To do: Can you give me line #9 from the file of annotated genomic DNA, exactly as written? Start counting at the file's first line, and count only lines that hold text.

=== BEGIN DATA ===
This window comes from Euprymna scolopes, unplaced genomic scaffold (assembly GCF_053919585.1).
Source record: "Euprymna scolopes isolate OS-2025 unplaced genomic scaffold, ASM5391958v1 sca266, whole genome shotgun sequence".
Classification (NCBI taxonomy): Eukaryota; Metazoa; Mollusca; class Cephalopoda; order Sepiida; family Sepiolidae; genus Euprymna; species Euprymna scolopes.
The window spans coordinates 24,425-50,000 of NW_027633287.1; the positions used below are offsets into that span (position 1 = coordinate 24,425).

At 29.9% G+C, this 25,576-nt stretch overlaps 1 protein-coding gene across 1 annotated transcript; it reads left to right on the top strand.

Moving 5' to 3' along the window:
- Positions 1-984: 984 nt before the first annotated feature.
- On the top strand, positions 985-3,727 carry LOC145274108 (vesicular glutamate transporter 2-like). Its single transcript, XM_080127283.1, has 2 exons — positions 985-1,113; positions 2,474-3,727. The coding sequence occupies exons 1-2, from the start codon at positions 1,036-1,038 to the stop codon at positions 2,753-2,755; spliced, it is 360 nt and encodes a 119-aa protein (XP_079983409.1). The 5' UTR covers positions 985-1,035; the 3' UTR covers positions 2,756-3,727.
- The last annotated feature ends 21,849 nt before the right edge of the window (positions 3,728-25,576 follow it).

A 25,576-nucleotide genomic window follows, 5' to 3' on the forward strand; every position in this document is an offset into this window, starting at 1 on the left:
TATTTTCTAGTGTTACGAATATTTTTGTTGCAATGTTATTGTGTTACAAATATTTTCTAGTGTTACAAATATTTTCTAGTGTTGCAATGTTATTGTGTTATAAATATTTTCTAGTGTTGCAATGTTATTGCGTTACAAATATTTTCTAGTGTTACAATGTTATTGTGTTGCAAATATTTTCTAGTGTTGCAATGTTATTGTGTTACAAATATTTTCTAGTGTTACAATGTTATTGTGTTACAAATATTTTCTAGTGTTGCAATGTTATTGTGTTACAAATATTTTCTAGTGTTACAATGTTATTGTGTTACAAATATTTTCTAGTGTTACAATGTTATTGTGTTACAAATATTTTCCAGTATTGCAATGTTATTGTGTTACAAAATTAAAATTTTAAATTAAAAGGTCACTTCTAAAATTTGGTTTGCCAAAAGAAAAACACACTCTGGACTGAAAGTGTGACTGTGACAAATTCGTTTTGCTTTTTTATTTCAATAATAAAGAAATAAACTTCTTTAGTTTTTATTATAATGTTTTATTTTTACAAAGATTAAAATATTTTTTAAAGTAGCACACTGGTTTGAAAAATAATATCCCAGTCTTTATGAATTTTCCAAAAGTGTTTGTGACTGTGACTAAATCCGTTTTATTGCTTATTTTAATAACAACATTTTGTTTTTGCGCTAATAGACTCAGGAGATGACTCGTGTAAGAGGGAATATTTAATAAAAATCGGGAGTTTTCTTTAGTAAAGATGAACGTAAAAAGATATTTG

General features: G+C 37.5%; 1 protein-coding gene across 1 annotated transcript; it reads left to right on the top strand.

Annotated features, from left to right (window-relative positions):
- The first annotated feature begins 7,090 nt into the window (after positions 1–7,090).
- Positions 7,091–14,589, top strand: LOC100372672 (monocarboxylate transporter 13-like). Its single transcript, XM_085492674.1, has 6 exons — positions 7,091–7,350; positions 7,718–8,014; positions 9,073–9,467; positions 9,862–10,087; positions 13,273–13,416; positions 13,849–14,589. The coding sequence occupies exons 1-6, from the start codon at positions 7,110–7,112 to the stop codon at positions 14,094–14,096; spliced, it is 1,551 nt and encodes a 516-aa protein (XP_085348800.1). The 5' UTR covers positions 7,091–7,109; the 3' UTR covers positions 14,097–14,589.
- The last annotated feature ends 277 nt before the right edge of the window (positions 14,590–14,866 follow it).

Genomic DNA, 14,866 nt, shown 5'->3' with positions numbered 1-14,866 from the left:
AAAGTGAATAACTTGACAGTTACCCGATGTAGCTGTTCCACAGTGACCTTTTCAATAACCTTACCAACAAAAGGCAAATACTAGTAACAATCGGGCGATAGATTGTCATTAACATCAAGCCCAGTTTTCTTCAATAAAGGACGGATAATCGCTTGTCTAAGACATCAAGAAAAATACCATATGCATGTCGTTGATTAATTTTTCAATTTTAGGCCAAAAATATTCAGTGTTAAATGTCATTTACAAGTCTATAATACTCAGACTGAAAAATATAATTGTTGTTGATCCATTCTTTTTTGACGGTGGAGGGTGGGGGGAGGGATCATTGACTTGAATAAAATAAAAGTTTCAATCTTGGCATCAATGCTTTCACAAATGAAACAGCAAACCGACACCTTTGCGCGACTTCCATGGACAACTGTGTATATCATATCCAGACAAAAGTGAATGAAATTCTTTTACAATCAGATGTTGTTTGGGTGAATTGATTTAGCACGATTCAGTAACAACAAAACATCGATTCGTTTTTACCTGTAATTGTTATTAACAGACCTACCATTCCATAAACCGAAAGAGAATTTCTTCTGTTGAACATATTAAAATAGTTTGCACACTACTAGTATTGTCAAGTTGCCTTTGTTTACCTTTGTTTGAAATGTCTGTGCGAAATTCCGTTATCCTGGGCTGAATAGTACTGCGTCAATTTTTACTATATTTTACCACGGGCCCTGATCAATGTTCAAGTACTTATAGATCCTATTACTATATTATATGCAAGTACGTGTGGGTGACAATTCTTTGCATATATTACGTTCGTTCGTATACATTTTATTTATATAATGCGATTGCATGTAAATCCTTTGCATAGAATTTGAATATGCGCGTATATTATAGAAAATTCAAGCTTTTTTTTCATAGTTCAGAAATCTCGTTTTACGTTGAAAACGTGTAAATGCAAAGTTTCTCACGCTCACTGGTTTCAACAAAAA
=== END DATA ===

- The last annotated feature ends 21,849 nt before the right edge of the window (positions 3,728-25,576 follow it).